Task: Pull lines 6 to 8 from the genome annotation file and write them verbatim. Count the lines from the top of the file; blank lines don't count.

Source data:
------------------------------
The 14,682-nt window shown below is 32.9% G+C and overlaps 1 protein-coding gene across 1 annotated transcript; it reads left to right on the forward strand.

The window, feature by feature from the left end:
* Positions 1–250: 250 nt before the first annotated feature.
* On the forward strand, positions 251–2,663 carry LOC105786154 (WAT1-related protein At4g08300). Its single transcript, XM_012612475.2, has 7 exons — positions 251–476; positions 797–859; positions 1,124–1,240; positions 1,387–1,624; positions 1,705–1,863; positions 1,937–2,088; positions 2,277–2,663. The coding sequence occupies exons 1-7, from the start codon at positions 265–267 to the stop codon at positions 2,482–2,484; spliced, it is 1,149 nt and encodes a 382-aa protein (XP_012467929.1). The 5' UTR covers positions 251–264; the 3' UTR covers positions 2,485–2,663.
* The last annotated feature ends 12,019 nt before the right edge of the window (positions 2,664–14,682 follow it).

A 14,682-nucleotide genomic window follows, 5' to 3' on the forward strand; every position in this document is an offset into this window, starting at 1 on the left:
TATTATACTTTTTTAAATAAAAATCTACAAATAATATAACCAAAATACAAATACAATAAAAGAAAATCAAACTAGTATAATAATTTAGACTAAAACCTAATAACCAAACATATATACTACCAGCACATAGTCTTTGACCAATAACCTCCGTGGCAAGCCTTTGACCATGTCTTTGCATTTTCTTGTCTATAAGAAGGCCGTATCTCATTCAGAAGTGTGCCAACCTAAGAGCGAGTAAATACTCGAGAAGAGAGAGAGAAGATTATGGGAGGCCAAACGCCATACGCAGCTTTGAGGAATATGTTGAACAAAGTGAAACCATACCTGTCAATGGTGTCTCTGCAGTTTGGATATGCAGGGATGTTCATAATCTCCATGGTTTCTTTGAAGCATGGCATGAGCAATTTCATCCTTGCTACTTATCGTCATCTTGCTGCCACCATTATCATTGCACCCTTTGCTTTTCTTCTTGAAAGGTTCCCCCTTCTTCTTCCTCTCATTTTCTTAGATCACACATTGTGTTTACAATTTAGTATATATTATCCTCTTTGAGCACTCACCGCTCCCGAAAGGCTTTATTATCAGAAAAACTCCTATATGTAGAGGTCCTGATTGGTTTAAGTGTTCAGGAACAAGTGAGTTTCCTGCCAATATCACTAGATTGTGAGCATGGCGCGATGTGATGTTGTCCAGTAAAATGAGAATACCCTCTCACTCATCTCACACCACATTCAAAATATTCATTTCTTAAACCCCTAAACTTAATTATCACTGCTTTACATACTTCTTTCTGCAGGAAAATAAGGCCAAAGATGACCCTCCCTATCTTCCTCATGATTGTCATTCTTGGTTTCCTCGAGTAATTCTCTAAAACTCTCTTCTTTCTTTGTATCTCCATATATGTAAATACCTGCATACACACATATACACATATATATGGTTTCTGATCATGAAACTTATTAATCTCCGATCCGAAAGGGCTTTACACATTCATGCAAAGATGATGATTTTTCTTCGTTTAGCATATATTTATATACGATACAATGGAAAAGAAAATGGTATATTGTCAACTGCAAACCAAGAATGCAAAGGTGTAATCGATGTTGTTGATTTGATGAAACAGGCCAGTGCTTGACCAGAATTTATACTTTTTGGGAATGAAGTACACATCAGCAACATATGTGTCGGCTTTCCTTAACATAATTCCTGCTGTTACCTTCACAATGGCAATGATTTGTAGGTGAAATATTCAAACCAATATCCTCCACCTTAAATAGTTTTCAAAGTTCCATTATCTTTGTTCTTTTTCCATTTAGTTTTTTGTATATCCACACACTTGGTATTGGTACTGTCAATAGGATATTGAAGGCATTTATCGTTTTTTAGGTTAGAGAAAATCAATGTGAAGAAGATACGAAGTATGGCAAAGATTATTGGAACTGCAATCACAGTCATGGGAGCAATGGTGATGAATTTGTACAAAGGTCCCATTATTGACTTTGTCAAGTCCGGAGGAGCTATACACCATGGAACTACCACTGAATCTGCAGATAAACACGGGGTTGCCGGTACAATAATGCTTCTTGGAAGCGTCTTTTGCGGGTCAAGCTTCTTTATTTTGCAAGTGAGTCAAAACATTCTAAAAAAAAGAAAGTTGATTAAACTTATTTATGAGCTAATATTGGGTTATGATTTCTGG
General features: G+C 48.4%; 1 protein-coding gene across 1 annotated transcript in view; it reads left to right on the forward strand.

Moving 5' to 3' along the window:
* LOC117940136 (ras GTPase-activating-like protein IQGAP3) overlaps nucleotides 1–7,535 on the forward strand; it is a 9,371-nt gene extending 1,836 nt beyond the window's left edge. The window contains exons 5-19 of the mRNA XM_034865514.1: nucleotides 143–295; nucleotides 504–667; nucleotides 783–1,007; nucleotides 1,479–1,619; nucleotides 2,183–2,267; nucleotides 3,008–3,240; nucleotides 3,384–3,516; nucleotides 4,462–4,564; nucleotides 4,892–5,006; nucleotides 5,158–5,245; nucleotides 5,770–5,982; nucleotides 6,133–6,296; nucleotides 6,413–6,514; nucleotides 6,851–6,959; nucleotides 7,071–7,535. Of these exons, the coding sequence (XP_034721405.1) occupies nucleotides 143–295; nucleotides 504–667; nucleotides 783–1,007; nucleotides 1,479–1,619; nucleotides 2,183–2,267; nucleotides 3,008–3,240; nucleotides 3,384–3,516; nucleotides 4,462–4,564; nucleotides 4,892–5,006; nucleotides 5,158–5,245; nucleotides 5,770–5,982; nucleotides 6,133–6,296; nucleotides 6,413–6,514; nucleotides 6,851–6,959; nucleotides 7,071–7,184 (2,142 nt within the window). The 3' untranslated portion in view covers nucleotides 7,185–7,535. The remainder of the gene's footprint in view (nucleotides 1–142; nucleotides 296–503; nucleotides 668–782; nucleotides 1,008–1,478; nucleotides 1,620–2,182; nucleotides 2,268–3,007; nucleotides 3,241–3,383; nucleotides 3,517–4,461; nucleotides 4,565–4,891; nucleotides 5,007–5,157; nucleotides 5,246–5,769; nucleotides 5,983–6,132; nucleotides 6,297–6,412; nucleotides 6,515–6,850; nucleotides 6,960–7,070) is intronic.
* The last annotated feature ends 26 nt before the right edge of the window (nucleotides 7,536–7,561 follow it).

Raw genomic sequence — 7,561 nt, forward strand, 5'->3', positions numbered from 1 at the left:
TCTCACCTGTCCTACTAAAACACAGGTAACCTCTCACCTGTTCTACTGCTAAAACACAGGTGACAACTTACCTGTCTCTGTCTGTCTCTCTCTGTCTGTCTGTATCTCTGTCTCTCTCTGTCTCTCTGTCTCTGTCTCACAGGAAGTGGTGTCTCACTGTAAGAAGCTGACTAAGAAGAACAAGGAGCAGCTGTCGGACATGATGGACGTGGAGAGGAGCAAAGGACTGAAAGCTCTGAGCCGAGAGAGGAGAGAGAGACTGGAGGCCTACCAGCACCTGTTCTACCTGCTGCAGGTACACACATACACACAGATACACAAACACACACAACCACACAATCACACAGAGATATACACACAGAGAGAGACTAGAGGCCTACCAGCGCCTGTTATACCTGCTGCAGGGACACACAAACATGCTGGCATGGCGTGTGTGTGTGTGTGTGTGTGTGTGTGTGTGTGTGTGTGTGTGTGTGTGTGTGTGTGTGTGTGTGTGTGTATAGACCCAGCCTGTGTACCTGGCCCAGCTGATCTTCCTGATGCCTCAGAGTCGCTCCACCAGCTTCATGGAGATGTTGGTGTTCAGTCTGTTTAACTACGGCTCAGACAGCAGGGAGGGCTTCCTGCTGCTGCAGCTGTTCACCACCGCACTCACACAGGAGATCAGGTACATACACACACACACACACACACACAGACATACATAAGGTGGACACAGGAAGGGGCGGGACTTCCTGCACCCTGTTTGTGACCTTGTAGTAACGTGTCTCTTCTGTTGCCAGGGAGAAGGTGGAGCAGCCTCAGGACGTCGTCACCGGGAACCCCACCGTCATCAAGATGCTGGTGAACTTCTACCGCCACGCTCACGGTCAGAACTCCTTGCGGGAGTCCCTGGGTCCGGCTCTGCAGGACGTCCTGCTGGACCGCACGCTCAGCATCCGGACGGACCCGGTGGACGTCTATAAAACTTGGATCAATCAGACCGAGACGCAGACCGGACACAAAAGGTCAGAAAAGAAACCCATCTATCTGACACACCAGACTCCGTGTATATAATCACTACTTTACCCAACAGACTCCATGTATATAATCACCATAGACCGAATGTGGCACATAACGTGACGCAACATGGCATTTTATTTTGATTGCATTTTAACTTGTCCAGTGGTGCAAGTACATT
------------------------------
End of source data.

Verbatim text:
A 14,682-nucleotide genomic window follows, 5' to 3' on the forward strand; every position in this document is an offset into this window, starting at 1 on the left:
TATTATACTTTTTTAAATAAAAATCTACAAATAATATAACCAAAATACAAATACAATAAAAGAAAATCAAACTAGTATAATAATTTAGACTAAAACCTAATAACCAAACATATATACTACCAGCACATAGTCTTTGACCAATAACCTCCGTGGCAAGCCTTTGACCATGTCTTTGCATTTTCTTGTCTATAAGAAGGCCGTATCTCATTCAGAAGTGTGCCAACCTAAGAGCGAGTAAATACTCGAGAAGAGAGAGAGAAGATTATGGGAGGCCAAACGCCATACGCAGCTTTGAGGAATATGTTGAACAAAGTGAAACCATACCTGTCAATGGTGTCTCTGCAGTTTGGATATGCAGGGATGTTCATAATCTCCATGGTTTCTTTGAAGCATGGCATGAGCAATTTCATCCTTGCTACTTATCGTCATCTTGCTGCCACCATTATCATTGCACCCTTTGCTTTTCTTCTTGAAAGGTTCCCCCTTCTTCTTCCTCTCATTTTCTTAGATCACACATTGTGTTTACAATTTAGTATATATTATCCTCTTTGAGCACTCACCGCTCCCGAAAGGCTTTATTATCAGAAAAACTCCTATATGTAGAGGTCCTGATTGGTTTAAGTGTTCAGGAACAAGTGAGTTTCCTGCCAATATCACTAGATTGTGAGCATGGCGCGATGTGATGTTGTCCAGTAAAATGAGAATACCCTCTCACTCATCTCACACCACATTCAAAATATTCATTTCTTAAACCCCTAAACTTAATTATCACTGCTTTACATACTTCTTTCTGCAGGAAAATAAGGCCAAAGATGACCCTCCCTATCTTCCTCATGATTGTCATTCTTGGTTTCCTCGAGTAATTCTCTAAAACTCTCTTCTTTCTTTGTATCTCCATATATGTAAATACCTGCATACACACATATACACATATATATGGTTTCTGATCATGAAACTTATTAATCTCCGATCCGAAAGGGCTTTACACATTCATGCAAAGATGATGATTTTTCTTCGTTTAGCATATATTTATATACGATACAATGGAAAAGAAAATGGTATATTGTCAACTGCAAACCAAGAATGCAAAGGTGTAATCGATGTTGTTGATTTGATGAAACAGGCCAGTGCTTGACCAGAATTTATACTTTTTGGGAATGAAGTACACATCAGCAACATATGTGTCGGCTTTCCTTAACATAATTCCTGCTGTTACCTTCACAATGGCAATGATTTGTAGGTGAAATATTCAAACCAATATCCTCCACCTTAAATAGTTTTCAAAGTTCCATTATCTTTGTTCTTTTTCCATTTAGTTTTTTGTATATCCACACACTTGGTATTGGTACTGTCAATAGGATATTGAAGGCATTTATCGTTTTTTAGGTTAGAGAAAATCAATGTGAAGAAGATACGAAGTATGGCAAAGATTATTGGAACTGCAATCACAGTCATGGGAGCAATGGTGATGAATTTGTACAAAGGTCCCATTATTGACTTTGTCAAGTCCGGAGGAGCTATACACCATGGAACTACCACTGAATCTGCAGATAAACACGGGGTTGCCGGTACAATAATGCTTCTTGGAAGCGTCTTTTGCGGGTCAAGCTTCTTTATTTTGCAAGTGAGTCAAAACATTCTAAAAAAAAGAAAGTTGATTAAACTTATTTATGAGCTAATATTGGGTTATGATTTCTGG
General features: G+C 48.4%; 1 protein-coding gene across 1 annotated transcript in view; it reads left to right on the forward strand.